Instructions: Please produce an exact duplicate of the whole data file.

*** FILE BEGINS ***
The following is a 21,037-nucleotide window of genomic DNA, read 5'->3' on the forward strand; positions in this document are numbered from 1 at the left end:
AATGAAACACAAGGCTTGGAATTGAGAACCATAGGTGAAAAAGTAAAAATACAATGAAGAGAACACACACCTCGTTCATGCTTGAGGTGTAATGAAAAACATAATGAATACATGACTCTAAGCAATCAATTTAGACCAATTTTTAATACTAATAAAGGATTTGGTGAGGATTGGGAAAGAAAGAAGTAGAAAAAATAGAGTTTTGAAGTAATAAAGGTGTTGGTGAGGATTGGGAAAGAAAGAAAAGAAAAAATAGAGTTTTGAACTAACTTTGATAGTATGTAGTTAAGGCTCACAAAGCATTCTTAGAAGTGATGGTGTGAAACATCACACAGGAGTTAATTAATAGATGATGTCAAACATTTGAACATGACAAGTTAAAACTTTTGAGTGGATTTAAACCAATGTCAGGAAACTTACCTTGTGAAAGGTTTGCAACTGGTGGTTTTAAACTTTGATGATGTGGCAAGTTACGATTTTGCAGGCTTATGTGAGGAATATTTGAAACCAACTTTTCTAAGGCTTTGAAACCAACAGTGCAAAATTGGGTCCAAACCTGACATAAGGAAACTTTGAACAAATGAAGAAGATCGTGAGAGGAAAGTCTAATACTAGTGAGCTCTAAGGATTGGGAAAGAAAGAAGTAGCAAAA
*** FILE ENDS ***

The following is a 21,037-nucleotide window of genomic DNA, read 5'->3' on the forward strand; positions in this document are numbered from 1 at the left end:
AATGAAACACAAGGCTTGGAATTGAGAACCATAGGTGAAAAAGTAAAAATACAATGAAGAGAACACACACCTCGTTCATGCTTGAGGTGTAATGAAAAACATAATGAATACATGACTCTAAGCAATCAATTTAGACCAATTTTTAATACTAATAAAGGATTTGGTGAGGATTGGGAAAGAAAGAAGTAGAAAAAATAGAGTTTTGAAGTAATAAAGGTGTTGGTGAGGATTGGGAAAGAAAGAAAAGAAAAAATAGAGTTTTGAACTAACTTTGATAGTATGTAGTTAAGGCTCACAAAGCATTCTTAGAAGTGATGGTGTGAAACATCACACAGGAGTTAATTAATAGATGATGTCAAACATTTGAACATGACAAGTTAAAACTTTTGAGTGGATTTAAACCAATGTCAGGAAACTTACCTTGTGAAAGGTTTGCAACTGGTGGTTTTAAACTTTGATGATGTGGCAAGTTACGATTTTGCAGGCTTATGTGAGGAATATTTGAAACCAACTTTTCTAAGGCTTTGAAACCAACAGTGCAAAATTGGGTCCAAACCTGACATAAGGAAACTTTGAACAAATGAAGAAGATCGTGAGAGGAAAGTCTAATACTAGTGAGCTCTAAGGATTGGGAAAGAAAGAAGTAGCAAAA